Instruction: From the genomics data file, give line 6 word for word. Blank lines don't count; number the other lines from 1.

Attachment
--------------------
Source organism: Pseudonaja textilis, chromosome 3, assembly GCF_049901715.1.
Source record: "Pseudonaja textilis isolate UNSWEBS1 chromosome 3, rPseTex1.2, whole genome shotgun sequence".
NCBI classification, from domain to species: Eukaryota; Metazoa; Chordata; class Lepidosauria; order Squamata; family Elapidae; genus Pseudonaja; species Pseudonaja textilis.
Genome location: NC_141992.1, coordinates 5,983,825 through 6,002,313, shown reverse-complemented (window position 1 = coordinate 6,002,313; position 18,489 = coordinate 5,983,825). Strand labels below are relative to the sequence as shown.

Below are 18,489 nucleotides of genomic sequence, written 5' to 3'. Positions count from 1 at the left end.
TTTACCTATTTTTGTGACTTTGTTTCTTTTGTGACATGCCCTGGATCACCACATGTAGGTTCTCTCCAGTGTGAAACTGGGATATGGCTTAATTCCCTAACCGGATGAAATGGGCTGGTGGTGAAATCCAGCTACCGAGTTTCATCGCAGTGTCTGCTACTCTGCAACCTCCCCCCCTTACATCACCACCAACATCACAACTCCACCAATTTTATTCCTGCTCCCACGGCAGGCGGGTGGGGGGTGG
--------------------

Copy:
TTTACCTATTTTTGTGACTTTGTTTCTTTTGTGACATGCCCTGGATCACCACATGTAGGTTCTCTCCAGTGTGAAACTGGGATATGGCTTAATTCCCTAACCGGATGAAATGGGCTGGTGGTGAAATCCAGCTACCGAGTTTCATCGCAGTGTCTGCTACTCTGCAACCTCCCCCCCTTACATCACCACCAACATCACAACTCCACCAATTTTATTCCTGCTCCCACGGCAGGCGGGTGGGGGGTGG